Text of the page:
4. Oftimes, users will ask questions about software not answered in whatever user guide is produced. At that point, if design documentation is available, an answer may be easily produced. If the answer so arrived at does not conform to the user’s experience with the program, then a bug has been discovered. Therefore, design documentation also helps in the debugging process, allowing you to determine when actual system operation deviates from that which is desired.

“A physician, a civil engineer, and a computer scientist were arguing about what was the oldest profession in the world. The physician remarked, ‘Well, in the Bible, it says that God created Eve from a rib taken out of Adam. This clearly required surgery, and so I can rightly claim that mine is the oldest profession in the world.’ The civil engineer interrupted, and said, ‘But even earlier in the book of Genesis, it states that God created the order of the heavens and the earth out of chaos. This was the first and certainly the most spectacular application of civil engineering. Therefore, fair doctor, you are wrong: mine is the oldest profession in the world.’ The computer scientist leaned back in her chair, smiled, and then said confidently, ‘Ah, but who do you think created the chaos?’ ”

— Grady Booch, Object-Oriented Analysis and Design

Documentation Standards

A simple approach to software development involves two parts before coding: determination of the desired system functionality (specification) and the actual design. The former involves major interaction with the end-users; the latter brings to bear CS knowledge (theory, algorithms, practice) and software engineering technique. We go to this trouble for one simple reason: software systems are the most complex objects routinely constructed by people. A thorough, careful design and development process is the only practical way to manage this complexity. As Grady Booch says, “We observe that this inherent complexity derives from four elements: the complexity of the problem domain, the difficulty of managing the development process, the flexibility possible through software, and the problems of characterizing the behavior of discrete systems.”

Your documentation should be written so that someone else could design and code the program, or understand how your program works (including being able to modify your code).

For this class, your documentation will consist of a specification and a testing report. The specification is your way of ensuring that you understand what the assignment is asking you to do: it makes the program’s functionality precise and detailed. There should be nothing ambiguous or unknown left after you write the specification. Your specification should not just be a regurgitation of the assignment I write; it should instead capture your understanding after all questions you may have are clarified, before you start designing and coding.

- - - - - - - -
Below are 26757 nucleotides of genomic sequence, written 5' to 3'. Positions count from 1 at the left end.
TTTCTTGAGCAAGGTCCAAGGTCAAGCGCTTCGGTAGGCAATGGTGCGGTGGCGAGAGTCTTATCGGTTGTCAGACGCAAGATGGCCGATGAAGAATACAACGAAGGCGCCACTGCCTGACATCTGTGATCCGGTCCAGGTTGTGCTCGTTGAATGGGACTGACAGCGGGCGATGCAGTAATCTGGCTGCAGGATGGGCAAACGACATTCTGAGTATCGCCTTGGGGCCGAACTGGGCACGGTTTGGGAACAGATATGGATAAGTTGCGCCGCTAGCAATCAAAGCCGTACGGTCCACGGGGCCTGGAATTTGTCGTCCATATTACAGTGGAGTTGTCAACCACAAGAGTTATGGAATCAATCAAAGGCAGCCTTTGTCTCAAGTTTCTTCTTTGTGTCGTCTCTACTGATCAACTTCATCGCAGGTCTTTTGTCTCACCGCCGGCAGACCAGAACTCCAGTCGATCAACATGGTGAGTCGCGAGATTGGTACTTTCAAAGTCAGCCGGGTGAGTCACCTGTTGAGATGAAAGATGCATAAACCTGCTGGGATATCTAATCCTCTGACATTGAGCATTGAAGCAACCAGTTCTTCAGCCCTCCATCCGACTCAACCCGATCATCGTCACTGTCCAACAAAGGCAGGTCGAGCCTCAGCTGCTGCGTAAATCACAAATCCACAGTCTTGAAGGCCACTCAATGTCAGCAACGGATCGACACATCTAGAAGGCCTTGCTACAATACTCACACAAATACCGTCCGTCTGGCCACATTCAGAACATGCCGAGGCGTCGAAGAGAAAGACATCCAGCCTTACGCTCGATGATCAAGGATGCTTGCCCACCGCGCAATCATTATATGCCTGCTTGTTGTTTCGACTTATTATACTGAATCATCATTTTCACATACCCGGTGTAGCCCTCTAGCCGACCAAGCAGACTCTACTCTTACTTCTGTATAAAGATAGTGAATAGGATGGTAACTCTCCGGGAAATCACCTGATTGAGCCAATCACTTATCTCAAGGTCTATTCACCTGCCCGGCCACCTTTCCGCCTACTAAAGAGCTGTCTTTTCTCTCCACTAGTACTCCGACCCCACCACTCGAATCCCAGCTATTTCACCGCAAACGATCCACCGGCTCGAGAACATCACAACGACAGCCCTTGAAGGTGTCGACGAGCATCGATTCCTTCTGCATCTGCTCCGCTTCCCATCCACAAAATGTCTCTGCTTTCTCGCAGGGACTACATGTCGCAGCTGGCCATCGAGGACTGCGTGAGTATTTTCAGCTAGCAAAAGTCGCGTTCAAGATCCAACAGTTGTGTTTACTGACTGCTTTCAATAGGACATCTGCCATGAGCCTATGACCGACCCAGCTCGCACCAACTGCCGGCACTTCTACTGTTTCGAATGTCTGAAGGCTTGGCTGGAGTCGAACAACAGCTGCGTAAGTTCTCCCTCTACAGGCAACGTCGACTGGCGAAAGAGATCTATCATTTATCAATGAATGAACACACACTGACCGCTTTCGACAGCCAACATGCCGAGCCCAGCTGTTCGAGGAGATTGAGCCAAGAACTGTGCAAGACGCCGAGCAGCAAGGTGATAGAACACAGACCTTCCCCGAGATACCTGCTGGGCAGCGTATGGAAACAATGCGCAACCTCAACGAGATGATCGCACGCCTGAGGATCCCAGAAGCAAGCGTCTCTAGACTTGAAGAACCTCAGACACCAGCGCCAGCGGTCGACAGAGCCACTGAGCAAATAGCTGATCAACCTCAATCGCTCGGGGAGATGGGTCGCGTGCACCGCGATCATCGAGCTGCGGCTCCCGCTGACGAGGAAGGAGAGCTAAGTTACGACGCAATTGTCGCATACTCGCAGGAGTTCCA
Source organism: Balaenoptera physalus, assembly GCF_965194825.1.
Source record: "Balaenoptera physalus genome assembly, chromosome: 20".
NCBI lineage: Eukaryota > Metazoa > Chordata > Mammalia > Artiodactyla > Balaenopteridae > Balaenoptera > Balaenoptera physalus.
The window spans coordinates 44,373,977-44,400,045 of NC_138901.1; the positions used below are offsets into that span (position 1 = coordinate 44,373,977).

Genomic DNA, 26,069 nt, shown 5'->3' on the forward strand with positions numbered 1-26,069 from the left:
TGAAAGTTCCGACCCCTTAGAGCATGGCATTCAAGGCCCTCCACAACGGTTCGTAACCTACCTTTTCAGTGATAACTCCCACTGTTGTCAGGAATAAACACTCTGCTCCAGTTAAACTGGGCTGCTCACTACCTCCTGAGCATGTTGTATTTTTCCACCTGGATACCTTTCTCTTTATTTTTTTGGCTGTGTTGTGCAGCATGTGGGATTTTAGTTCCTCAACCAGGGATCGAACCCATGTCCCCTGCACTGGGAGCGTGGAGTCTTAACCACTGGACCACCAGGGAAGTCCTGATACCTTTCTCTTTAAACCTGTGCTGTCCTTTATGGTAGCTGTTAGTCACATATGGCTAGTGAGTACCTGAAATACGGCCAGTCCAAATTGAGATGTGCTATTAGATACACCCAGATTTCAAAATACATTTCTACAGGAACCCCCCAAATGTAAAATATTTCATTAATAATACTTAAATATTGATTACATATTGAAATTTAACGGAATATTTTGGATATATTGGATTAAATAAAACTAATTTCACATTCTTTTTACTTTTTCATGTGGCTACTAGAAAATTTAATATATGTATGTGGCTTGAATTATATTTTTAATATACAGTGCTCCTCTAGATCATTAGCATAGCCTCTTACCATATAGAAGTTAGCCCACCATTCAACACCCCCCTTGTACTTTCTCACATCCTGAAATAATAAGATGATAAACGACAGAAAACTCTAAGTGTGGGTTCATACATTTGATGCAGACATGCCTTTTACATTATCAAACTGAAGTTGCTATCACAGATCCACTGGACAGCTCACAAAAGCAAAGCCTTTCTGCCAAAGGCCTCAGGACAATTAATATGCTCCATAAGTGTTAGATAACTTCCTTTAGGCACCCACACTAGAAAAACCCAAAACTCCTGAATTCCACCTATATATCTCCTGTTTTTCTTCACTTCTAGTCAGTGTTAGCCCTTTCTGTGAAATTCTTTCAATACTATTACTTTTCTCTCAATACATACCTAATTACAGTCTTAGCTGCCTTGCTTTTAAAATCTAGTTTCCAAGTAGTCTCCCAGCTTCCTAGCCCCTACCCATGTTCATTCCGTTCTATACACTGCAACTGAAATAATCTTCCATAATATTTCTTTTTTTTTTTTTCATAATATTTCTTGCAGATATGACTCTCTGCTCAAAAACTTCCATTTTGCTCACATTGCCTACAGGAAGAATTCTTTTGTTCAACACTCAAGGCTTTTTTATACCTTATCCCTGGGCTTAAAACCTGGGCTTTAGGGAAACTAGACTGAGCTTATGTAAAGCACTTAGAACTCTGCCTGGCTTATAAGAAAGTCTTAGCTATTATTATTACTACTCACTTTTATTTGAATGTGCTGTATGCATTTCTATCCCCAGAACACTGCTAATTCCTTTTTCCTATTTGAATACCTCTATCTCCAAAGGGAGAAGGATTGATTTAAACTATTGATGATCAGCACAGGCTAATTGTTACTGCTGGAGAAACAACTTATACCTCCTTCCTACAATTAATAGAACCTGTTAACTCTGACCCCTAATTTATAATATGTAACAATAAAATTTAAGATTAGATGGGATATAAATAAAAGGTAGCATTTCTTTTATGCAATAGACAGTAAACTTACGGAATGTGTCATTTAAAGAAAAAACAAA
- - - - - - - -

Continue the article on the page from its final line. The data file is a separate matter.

Divide your documentation into the following sections:

Problem statement
In your own words, introduce and describe the problem to be solved. This section should also answer the following questions: What assumptions are possible? Are there special cases? Is there anything unclear in the original problem statement given to you that you clarified with me? Any assumptions that you made yourself?
Input data
What is the program’s input data? From where will it come (e.g., a file or the console)? In what format? How does your program know when it has reached the end of its input? What data is valid and what data is invalid? Is there an easily describable range for the data (like a range of integers)? A minimum (or first) value? A maximum (or last) value? Limits on the least (or most) amount of input the program must work on? Good answers here are necessary for development of a test plan, and there should be a clear correspondence between your description of the input and the test sets in your test plan (see below).
Output data
What is the format of the output? Also, consider the questions above for input data.
Error handling